There is so much gloom and doom around journalism these days that Milton Coleman sounds like a breath of fresh air.
“I think the state of journalism is good. I think these are exciting times. I focus on the future. I don’t like to lament the past. It was a good and glorious past, but we’re moving forward and I think the excitement of the moment is the excitement about transforming our newsrooms into news centres that can operate on many, many platforms, can carry the same strong journalism that we’ve had, can improve that journalism, and can continue to reach even more and more people.”
Bryan Murley has an interesting post on Innovation in College Media that should have journalism schools, journalism students and journalism teachers thinking. Sit down and reflect on the year gone by, he says, and ask yourself if you have done some or many or all of these multimedia things:
- Have you got your news org. online?
- Do you have a content management system?
- Have you posted any videos online?
- Have you included any audio soundbites in a story?
- Have you done a photo slideshow?
- Have you put up an audio slideshow (perhaps using Soundslides)?
- Have you done a map?
- Have you used weblogs on your site?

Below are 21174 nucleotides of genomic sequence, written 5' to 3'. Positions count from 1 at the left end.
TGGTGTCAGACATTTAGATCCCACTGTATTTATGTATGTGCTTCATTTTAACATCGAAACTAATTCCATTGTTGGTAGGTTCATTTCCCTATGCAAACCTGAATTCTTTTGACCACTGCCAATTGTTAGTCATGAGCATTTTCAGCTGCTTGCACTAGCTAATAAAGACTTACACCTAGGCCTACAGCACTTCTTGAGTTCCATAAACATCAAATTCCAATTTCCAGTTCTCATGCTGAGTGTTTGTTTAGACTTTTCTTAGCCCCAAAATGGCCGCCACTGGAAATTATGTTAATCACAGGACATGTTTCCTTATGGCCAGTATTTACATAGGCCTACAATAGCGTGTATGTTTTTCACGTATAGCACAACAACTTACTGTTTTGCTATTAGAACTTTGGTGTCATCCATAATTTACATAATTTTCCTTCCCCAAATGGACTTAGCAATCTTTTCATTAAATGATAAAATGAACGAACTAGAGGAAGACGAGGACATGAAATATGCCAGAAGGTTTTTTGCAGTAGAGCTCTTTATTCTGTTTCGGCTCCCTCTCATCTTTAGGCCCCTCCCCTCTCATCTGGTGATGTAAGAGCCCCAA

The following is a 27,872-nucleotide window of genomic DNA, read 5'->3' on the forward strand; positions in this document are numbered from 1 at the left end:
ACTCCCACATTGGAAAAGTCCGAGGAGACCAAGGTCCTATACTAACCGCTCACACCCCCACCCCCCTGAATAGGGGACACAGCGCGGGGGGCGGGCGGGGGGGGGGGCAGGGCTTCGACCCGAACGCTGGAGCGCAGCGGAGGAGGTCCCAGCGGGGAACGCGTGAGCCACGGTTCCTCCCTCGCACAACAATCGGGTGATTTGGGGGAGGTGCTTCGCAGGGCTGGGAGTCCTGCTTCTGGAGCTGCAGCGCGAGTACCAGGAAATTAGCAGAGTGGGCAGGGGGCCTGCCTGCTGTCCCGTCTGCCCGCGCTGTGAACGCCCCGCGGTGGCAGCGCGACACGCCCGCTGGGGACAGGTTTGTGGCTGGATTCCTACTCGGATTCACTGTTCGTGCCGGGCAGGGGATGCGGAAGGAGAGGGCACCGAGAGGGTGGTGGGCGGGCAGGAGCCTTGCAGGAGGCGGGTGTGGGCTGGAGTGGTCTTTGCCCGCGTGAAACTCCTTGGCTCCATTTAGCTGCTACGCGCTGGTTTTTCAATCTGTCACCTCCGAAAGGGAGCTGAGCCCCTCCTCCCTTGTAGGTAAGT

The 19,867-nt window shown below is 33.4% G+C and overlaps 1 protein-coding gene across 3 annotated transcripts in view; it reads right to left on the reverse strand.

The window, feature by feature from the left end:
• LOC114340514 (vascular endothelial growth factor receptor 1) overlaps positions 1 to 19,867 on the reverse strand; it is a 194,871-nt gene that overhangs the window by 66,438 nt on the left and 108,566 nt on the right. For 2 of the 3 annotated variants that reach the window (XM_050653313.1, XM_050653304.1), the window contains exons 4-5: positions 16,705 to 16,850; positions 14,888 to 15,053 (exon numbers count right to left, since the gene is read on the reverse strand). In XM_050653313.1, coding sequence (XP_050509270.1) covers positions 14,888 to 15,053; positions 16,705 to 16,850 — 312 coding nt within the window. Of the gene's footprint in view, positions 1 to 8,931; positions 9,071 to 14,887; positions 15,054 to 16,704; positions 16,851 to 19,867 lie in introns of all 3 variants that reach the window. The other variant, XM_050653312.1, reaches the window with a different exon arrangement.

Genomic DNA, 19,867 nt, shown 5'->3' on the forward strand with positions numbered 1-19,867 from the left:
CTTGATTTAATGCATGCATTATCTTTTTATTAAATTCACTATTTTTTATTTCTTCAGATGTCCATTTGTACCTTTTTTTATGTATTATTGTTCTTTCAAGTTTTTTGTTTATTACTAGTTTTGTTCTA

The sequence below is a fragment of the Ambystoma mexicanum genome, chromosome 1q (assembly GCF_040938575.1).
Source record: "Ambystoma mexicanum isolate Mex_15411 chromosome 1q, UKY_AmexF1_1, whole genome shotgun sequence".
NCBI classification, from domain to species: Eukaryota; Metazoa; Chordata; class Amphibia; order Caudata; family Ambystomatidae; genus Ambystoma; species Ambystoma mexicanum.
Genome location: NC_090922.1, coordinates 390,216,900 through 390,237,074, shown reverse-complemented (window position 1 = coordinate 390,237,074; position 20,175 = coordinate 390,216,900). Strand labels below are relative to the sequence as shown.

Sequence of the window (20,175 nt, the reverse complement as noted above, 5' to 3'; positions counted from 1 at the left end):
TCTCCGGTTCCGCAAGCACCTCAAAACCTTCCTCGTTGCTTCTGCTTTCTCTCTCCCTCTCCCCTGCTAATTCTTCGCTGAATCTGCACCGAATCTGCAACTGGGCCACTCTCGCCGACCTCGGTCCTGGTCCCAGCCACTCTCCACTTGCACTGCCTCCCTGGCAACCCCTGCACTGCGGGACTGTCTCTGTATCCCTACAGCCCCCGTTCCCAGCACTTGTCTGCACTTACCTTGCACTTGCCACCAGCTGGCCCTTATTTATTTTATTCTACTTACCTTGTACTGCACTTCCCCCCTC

- Have you uploaded source documents (PDFs, excel spreadsheets, etc.) to accompany a big story?
- Have you used social media (Facebook, MySpace, YouTube) to market your stories?
- Have you tracked what others are saying about you via Technorati or Google Blogsearch?
- Have you used the web site to post breaking news online FIRST?
- Have you moved the online editor out of the back office and into a position of authority?
- Have you allowed comments on your stories?
- Have you encouraged writers to write for the Web and include hyperlinks in their stories?
- Have you tried something experimental?
Read the full article here: How are you doing?
Globalisation and the market-driven media are often mentioned in the same breath to suggest that each is feeding off the other. And the well known Kannada writer Dr Chandrashekhar Kambar did so at the presentation of the Sahitya Akademi prizes in Bidar on Tuesday terming media houses as agents of consumerism.
The media has fuelled the growth of a “disposable society”. “After getting used to use-and-throw toothbrushes and pens and machines, we have reached a stage where even family relationships have become disposable,” he said.
Read the full article: ‘Media has fuelled growth of a disposable society’